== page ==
NAICU Washington Update

And the Rules Go Round and Round

The Department of Education has two negotiated rule-making panels working to formulate regulations based on changes in the Higher Education Act made in the recently-passed reconciliation bill, the College Cost Reduction and Access Act. One panel is focused exclusively on the Teacher Education Assistance for College and Higher Education (TEACH) grants. The other is looking at a number of changes to the loan programs, including the new income-based repayment plan and the question of a federal preemption of state law when state law conflicts with provisions of the Higher Education Act.

Funding for TEACH grants become available July 1, 2008, so the department is moving very quickly to develop draft rules for the grants. Negotiations began January 8, and should be completed by February 8. The loan panel is on a somewhat slower track. Its second meeting will be held February 4-6, and there will likely be a third negotiating session.

TEACH grants provide $4,000 per year for students who plan, and take course work, to become teachers. Undergraduates may receive up to $16,000, and master's level students up to $8,000. Recipients must teach for four years in a low-income school in a specified field, or the grant converts to a loan with interest computed from the day the grant was disbursed. Negotiators have uncovered a number of problems that may only be corrected by a change in statute, such as being unable to find a job that fulfills the service obligation.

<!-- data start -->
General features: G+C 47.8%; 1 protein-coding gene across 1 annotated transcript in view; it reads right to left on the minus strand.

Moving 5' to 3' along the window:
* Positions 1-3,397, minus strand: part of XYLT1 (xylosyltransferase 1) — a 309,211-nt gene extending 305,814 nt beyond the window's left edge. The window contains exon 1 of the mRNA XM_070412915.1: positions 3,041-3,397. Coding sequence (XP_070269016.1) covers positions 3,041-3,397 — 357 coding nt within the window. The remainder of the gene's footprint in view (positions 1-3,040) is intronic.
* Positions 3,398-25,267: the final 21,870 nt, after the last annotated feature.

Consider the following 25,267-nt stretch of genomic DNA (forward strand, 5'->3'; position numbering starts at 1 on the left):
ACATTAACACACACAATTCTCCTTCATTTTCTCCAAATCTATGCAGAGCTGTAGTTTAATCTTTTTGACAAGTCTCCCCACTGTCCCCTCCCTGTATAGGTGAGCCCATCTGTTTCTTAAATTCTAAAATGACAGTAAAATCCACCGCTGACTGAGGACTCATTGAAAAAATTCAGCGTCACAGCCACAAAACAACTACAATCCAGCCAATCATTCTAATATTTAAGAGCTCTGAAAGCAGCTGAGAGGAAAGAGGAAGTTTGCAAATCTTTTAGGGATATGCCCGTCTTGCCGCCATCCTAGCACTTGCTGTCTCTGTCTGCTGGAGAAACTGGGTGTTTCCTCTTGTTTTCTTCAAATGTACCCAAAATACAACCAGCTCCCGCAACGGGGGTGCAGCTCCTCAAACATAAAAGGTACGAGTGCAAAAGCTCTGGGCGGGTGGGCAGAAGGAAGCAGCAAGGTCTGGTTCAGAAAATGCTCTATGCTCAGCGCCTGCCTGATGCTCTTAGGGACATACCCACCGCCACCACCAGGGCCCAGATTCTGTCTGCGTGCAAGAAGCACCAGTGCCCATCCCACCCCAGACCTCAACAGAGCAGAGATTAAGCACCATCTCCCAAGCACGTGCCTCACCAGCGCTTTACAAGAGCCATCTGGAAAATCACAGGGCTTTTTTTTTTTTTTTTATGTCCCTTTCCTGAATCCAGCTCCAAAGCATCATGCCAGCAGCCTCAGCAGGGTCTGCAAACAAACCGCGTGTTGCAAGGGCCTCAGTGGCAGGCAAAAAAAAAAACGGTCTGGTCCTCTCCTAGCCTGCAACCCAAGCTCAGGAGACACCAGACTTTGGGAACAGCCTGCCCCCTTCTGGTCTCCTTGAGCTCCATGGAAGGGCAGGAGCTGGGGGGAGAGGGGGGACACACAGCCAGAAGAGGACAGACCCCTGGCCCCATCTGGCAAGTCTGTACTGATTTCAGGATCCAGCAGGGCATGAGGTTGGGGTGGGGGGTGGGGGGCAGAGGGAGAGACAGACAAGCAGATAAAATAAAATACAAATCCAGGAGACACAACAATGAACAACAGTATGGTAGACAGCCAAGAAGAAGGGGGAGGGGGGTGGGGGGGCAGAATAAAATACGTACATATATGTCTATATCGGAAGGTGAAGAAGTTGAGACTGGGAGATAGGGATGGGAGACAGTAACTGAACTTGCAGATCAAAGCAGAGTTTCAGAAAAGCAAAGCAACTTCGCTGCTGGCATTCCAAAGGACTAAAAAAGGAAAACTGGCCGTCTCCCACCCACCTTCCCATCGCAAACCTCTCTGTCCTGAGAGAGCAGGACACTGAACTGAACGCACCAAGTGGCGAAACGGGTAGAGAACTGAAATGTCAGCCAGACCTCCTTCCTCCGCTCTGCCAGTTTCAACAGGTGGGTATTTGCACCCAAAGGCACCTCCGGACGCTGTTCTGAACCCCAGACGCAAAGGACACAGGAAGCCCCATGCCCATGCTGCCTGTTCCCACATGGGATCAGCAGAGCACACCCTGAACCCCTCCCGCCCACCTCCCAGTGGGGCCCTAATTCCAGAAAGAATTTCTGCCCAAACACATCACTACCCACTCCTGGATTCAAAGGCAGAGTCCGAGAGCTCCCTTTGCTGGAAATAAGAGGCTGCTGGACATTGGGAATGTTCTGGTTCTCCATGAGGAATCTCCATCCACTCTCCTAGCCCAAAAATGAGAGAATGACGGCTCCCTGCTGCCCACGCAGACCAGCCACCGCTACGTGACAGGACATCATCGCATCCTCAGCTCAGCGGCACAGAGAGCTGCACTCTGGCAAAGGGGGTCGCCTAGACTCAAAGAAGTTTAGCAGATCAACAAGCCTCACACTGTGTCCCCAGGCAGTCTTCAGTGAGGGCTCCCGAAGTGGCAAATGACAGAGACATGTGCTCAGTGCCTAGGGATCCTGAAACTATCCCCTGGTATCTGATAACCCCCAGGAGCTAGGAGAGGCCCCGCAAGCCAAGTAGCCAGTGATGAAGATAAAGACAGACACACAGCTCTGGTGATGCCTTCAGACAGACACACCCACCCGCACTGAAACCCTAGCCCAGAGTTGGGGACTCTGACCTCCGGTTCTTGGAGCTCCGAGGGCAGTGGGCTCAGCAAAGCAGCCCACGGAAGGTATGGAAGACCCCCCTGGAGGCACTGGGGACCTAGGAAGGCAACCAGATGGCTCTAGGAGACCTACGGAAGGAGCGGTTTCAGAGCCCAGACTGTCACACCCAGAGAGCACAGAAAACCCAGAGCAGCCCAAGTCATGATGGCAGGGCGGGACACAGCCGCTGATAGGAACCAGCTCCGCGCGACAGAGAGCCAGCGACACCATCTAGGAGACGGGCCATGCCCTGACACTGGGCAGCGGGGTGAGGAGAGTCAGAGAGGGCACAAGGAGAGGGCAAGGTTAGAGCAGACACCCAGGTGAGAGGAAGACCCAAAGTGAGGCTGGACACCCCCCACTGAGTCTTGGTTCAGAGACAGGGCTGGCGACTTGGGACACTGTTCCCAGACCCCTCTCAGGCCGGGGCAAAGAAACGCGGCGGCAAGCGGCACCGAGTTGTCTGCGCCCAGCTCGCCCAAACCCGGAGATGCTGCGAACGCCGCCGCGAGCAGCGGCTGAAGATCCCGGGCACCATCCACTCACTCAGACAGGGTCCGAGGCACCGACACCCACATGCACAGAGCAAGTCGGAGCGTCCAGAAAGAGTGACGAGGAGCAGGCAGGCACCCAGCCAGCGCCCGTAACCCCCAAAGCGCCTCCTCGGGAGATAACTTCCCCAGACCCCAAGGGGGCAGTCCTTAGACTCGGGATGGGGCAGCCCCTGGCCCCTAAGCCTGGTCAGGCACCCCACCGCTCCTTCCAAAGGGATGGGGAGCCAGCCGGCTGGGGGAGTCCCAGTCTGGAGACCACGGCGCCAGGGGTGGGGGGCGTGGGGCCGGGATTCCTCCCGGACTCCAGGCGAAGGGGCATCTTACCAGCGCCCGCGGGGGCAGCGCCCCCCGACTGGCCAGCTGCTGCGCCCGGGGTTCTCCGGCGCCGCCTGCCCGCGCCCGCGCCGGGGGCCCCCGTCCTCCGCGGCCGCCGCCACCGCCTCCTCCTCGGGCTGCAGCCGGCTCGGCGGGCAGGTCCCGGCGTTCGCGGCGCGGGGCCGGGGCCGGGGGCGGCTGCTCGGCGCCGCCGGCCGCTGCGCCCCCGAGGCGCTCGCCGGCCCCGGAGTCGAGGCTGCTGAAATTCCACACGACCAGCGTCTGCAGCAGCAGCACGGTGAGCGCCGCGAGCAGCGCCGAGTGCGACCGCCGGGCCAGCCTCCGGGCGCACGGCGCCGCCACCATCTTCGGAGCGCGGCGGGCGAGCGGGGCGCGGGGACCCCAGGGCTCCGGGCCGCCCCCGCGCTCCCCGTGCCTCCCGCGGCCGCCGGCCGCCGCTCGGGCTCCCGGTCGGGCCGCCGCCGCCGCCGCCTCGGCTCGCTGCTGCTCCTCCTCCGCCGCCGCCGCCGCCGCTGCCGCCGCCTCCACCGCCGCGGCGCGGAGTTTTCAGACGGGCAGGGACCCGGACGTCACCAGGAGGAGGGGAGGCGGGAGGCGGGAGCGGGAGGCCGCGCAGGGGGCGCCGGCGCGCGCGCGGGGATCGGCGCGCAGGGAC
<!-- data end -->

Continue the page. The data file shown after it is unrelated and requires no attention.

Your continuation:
NAICU nominated two people to serve on either panel. Scott Fleming, assistant vice president for federal relations at Georgetown University, and Tip O'Neill, president of the Association of Independent Colleges and Universities of Nebraska, were selected to serve on the TEACH panel, as primary and alternate negotiators respectively. Maureen Budetti, director of student aid policy at NAICU, was asked to serve as an alternate to Ellis Salim, vice president of student services at Baker College in Michigan, who was appointed to represent private colleges. Janet Dodson, director of financial aid at Doane College in Nebraska and Bernard Pekala, Jr., director of financial strategies at Boston College, also were selected to represent private colleges. Terry Hartle, senior vice president at the American Council on Education, was appointed as the primary negotiator for associations, with Cyndy Littlefield, director of federal relations at the Association of Jesuit Colleges and Universities, as the alternate.

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